Pfizer’s CEO, Albert Bourla, said that governments worldwide must speed up the process of giving the third dose (booster shot) of the COVID-19 vaccine, even by force.
Social media accounts have recently circulated a piece of news alleging that Pfizer’s CEO, Mr. Albert Bourla, said that governments around the world must speed up the process of giving the third dose (booster shot) of the COVID-19 vaccine, even by force. The claim also alleges that Mr. Bourla said that mandatory vaccination must continue at all costs and that a fourth dose is needed. The claim adds that this fourth dose would have to be enforced even sooner than expected.
Photo Description: The screenshots show the alleged photos shared on Meta (Facebook) and Twitter.
Misbar investigated the circulated claim and found it misleading. Albert Bourla, Pfizer’s CEO, did not say that governments should speed up the process of giving third and fourth booster shots for COVID-19, even by force.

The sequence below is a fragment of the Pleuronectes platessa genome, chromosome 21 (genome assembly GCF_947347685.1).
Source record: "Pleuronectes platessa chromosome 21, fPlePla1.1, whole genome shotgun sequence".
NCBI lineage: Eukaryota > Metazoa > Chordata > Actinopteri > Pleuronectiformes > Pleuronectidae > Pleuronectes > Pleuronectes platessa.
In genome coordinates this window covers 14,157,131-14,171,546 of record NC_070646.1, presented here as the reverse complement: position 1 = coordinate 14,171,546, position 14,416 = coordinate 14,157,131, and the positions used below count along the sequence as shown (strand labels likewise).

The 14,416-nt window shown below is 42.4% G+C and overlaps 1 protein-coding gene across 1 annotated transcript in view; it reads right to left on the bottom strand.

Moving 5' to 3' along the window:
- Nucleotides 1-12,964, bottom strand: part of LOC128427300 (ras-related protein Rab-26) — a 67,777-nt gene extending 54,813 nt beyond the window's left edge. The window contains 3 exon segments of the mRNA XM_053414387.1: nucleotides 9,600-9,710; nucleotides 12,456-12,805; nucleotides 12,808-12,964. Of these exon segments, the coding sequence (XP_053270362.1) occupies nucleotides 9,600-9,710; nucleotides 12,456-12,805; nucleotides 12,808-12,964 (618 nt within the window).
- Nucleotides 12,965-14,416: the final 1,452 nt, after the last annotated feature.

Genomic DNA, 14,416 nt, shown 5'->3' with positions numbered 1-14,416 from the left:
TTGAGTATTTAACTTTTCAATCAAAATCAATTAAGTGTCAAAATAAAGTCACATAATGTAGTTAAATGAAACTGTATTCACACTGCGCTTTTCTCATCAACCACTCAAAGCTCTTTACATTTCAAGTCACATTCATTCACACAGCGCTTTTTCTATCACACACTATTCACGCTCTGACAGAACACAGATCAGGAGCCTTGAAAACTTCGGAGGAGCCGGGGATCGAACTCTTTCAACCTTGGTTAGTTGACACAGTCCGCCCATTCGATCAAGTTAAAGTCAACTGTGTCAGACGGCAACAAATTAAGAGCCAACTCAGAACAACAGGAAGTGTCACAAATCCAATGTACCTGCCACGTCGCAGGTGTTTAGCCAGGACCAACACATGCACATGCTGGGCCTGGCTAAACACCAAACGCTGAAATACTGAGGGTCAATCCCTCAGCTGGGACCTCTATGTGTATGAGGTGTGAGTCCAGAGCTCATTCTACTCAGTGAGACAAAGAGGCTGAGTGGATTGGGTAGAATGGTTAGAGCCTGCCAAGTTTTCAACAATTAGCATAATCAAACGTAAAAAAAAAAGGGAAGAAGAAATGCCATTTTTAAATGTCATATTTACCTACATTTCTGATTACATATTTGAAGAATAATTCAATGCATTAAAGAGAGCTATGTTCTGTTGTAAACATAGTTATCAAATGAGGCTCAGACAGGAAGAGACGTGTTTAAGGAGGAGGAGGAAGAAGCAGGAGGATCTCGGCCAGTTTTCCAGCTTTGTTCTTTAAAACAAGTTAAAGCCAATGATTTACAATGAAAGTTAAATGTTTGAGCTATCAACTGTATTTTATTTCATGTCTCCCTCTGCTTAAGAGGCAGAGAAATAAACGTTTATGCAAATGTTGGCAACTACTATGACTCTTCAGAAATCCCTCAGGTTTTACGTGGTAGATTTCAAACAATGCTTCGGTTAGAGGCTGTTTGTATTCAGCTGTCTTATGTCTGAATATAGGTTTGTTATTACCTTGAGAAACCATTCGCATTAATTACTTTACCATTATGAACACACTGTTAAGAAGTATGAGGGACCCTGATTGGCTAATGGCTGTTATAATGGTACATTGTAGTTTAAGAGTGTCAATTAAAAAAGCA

What Bourla said on Wednesday, December 8, was that people might need a fourth dose of the vaccine sooner than expected after preliminary research showed that the new Omicron variant could undermine the protective antibodies produced by the vaccine developed by Pfizer and Biotech.
Albert Bourla also added that, based on preliminary results of a study conducted by Pfizer and Biotech, the third dose of the vaccine is effective in combating the Omicron variant, while only two doses of the vaccine are not enough to counter the new variant. However, the two doses are likely enough to prevent any diseases resulting from the new variant.
Both Pfizer and Biotech have confirmed that the vaccine is indeed effective at three doses against the Omicron variant.
The World Health Organization said that the Omicron variant had been detected in 63 countries so far, which means that it is spreading much faster than the Delta variant. The WHO also confirmed that the two-dose vaccination system is less effective but can still limit the severity of symptoms.
Translated by Ahmed N. A. Almassri